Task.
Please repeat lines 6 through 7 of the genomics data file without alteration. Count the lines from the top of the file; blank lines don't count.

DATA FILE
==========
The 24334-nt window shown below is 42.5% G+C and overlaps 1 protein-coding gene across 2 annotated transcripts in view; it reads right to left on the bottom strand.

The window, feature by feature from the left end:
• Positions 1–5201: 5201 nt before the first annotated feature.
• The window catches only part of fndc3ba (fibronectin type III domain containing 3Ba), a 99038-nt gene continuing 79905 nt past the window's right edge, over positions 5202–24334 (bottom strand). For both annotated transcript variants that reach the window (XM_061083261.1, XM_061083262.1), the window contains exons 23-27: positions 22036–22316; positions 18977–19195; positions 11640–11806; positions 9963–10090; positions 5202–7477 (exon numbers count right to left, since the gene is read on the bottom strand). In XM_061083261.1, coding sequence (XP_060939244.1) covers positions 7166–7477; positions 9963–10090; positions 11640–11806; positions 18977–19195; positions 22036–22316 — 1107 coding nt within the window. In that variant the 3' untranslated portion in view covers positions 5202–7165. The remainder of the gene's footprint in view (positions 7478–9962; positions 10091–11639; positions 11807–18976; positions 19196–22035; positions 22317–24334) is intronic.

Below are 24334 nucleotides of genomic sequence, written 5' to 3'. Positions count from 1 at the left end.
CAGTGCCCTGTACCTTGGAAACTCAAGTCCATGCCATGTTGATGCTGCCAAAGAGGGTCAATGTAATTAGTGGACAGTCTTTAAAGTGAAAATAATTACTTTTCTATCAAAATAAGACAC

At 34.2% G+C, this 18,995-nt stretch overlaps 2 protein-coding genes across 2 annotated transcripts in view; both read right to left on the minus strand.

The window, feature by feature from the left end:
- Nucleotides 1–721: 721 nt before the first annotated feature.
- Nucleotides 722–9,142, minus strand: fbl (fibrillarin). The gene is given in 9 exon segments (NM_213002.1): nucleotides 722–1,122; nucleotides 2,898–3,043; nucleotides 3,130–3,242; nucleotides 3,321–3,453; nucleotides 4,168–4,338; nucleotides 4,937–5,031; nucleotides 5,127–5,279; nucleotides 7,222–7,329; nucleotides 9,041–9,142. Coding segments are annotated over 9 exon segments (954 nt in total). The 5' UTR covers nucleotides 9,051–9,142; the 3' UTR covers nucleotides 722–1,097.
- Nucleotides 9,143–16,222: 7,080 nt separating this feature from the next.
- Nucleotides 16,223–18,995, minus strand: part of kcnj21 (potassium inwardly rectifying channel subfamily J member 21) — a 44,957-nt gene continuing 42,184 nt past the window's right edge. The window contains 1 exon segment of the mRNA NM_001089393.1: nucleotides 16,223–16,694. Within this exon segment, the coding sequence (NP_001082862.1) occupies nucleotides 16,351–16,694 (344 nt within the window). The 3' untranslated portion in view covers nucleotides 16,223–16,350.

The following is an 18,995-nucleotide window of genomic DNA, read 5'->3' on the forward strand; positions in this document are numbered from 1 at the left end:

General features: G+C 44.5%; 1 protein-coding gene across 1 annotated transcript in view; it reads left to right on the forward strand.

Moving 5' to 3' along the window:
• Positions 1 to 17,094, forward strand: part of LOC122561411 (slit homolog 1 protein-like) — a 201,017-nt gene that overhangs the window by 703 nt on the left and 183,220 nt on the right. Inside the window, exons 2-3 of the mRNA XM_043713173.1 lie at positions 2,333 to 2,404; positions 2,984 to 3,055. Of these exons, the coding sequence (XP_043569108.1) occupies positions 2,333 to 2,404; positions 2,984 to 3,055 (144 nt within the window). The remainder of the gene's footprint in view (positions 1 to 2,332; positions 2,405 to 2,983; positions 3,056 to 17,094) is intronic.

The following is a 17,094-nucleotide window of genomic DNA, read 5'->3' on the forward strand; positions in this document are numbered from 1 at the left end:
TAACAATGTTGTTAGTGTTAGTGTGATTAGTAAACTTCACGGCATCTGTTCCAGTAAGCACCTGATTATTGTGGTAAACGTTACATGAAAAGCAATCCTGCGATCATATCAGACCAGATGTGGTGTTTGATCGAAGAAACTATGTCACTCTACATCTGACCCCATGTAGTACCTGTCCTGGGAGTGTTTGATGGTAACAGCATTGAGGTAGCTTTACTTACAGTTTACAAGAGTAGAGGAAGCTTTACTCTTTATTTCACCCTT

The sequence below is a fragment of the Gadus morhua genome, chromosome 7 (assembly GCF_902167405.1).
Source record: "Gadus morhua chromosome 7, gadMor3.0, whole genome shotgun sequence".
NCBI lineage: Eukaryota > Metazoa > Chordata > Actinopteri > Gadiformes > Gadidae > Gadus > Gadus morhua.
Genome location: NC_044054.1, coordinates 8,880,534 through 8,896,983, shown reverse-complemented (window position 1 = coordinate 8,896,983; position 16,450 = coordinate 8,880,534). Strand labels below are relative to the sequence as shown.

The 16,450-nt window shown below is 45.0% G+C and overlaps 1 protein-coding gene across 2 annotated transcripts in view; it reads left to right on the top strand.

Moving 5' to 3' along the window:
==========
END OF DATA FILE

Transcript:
CAGTGCCCTGTACCTTGGAAACTCAAGTCCATGCCATGTTGATGCTGCCAAAGAGGGTCAATGTAATTAGTGGACAGTCTTTAAAGTGAAAATAATTACTTTTCTATCAAAATAAGACAC

At 34.2% G+C, this 18,995-nt stretch overlaps 2 protein-coding genes across 2 annotated transcripts in view; both read right to left on the minus strand.